Corrupting Healthcare: Public-private Partnerships

By:  William F. Jasper
Corrupting Healthcare: Public-private Partnerships

Federal and state governments are colluding with favored corporate interests to prevent the competition needed to raise the quality and lower the cost of medical care.

Full-blown, government-run socialized medicine may be the ultimate goal of the political designers of ObamaCare, but the road toward that object runs along the current path of corporate fascism, in which the big, politically connected HMOs, hospitals, and insurance providers profit at the expense of patients, doctors, and taxpayers.

Surgery Center of Oklahoma (SCO) co-founders Drs. G. Keith Smith and Steven Lantier understand this full well, and they are unsparing in their criticism of both Republican and Democrat politicians for advancing this fascist-style corruption of healthcare. As in other sectors of the economy, this politicized medicine often runs under the more attractive-sounding label of “public-private partnerships” (PPPs), in which those lobbies providing the biggest political contributions (bribes, essentially) get to call the shots and write the legislation, giving themselves unfair advantage and eliminating the competition. Both state and federal governments have gotten in on this scam.

“There is no question that the vast majority of blood is on the hands of the federal government, to the extent that they have tinkered with this system for the benefit of their crony pals,” Dr. Smith told The New American. “The state governments have gotten in on the action, as well, by enacting, for instance, Certificate of Need laws. So, let’s say you want to open a surgery center that would emulate the Surgery Center of Oklahoma, and you live in the state of Georgia. Well, then you run into this commission, these guys who are hospital administrators, who don’t want you to compete with them.”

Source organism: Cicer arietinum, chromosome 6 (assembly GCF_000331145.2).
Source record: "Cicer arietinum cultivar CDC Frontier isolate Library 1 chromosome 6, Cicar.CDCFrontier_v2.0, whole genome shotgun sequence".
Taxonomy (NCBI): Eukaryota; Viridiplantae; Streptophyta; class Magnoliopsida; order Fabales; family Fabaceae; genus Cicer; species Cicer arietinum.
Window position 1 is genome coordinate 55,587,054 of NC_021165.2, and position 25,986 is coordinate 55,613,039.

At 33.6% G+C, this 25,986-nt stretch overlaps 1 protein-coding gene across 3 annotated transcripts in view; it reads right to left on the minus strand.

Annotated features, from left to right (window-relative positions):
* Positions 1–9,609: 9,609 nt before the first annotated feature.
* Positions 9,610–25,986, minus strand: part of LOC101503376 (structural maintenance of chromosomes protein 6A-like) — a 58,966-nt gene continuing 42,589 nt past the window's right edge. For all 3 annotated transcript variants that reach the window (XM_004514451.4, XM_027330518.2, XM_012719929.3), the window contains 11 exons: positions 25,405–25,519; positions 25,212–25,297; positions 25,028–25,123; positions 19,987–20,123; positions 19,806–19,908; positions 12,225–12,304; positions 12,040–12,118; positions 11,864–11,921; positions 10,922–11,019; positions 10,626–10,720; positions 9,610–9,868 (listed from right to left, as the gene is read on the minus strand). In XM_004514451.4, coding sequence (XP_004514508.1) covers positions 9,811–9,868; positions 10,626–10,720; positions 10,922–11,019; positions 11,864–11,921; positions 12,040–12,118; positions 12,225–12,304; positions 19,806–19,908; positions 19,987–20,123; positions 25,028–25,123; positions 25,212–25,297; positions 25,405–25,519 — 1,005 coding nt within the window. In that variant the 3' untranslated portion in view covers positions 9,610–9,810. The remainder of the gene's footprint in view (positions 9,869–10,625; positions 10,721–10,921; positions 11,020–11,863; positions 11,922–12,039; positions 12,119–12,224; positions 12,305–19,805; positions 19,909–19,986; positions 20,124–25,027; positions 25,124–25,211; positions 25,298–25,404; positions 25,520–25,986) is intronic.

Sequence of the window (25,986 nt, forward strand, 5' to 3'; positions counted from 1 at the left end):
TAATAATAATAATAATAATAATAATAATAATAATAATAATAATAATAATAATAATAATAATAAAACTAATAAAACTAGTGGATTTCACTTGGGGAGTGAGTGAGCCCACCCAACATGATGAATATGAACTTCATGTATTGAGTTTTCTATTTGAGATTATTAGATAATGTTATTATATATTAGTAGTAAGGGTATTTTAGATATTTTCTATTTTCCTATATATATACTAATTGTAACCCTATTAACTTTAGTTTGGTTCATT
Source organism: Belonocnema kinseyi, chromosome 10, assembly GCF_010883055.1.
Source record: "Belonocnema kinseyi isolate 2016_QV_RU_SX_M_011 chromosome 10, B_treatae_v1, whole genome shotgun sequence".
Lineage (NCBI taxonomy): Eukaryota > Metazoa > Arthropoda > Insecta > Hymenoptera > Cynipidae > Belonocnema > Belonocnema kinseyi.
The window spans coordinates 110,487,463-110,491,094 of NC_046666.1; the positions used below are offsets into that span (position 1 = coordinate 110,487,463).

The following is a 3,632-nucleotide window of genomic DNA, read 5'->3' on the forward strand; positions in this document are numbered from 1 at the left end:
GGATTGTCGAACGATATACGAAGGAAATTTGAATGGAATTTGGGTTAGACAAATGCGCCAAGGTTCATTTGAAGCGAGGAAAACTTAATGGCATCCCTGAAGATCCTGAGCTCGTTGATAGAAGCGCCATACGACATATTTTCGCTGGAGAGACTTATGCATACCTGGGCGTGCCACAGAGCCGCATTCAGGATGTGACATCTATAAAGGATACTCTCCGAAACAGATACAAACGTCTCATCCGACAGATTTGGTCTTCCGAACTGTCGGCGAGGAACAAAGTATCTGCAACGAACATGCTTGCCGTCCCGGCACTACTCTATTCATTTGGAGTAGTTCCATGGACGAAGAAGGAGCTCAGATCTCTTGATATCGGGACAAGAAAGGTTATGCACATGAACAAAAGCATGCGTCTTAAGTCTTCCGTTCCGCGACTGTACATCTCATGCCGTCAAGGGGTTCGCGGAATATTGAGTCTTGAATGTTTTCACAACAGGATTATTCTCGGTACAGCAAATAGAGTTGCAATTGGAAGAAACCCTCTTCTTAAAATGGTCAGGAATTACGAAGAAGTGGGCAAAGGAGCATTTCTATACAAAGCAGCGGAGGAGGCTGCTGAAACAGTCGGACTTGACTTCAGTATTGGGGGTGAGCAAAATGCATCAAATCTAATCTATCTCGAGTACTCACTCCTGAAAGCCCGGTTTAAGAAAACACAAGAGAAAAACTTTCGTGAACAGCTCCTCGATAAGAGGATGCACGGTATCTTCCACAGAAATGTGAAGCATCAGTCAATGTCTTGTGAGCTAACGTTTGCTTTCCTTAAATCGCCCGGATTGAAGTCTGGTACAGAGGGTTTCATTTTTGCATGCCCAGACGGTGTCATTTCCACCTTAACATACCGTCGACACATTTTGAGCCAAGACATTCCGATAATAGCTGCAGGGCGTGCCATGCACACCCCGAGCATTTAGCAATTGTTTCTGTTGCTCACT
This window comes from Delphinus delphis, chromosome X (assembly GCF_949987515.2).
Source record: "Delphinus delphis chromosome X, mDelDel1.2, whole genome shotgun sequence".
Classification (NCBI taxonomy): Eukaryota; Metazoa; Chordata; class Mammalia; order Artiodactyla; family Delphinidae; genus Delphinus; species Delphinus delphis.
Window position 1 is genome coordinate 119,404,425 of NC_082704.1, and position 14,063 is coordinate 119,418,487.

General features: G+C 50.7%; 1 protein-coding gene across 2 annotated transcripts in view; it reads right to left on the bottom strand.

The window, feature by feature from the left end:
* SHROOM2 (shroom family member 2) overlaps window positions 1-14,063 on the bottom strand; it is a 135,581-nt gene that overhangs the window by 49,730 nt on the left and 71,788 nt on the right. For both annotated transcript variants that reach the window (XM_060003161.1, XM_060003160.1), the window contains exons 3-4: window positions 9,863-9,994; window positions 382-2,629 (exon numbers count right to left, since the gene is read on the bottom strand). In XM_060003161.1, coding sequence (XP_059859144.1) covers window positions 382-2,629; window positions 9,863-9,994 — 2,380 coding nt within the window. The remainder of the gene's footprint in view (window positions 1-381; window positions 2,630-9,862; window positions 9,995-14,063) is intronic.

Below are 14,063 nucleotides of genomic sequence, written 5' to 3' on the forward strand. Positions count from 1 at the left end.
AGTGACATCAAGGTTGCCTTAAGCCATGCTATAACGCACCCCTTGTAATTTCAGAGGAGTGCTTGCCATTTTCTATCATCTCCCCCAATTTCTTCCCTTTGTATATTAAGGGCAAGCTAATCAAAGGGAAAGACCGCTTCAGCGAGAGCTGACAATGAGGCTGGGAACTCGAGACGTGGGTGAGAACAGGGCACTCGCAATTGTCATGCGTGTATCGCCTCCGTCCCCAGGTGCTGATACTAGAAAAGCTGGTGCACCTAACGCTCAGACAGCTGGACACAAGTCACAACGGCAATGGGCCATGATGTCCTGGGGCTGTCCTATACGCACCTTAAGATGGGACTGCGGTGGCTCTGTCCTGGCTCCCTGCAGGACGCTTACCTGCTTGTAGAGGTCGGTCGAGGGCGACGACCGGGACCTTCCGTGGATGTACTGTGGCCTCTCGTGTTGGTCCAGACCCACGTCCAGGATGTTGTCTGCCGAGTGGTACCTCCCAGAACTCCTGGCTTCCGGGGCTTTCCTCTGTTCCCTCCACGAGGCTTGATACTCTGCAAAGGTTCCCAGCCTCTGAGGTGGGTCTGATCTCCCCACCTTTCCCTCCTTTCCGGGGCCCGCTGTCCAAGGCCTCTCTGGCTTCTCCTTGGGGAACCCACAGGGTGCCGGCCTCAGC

Dr. Smith continues:

They don’t want you to open, and they get to decide whether you get to open. Well, there is no mystery about why that Certificate of Need process exists. There is also no mystery about how it came about. So, any attempt by the government — at any level, state or federal — to thwart the coming into the market of upstarts, of new players, that is completely designed — regardless of what is said — that is completely designed to hamper competition and keep the competition at bay, so that the current, really unsustainable mess continues. But the Certificate of Need laws stick out as the most obvious move that states could make, to just completely get rid of those.

According to Dr. Smith, more than 30 states have Certificate of Need laws. “I think my last count was, there are 37 states that have those,” he says. “Some states have it in some sectors and not in others. They may say we can’t have any more lithotripsy machines unless you go through the commission, or they may say we can’t have any more surgery centers, or we can’t have any more hospitals, or MRI machines. So sometimes they are selective. Some states are not selective at all, because the grip of the big health corporate syndicate is so tight that, in some states, the Certificate of Need applies to just about everything.”

Click here to read the entire article.

Photo: Surgery Center of Oklahoma

The JBS Weekly Member Update offers activism tips, new educational tools, upcoming events, and JBS perspective. Every Monday this e-newsletter will keep you informed on current action projects and offer insight into news events you won't hear from the mainstream media.
JBS Facebook JBS Twitter JBS YouTube JBS RSS Feed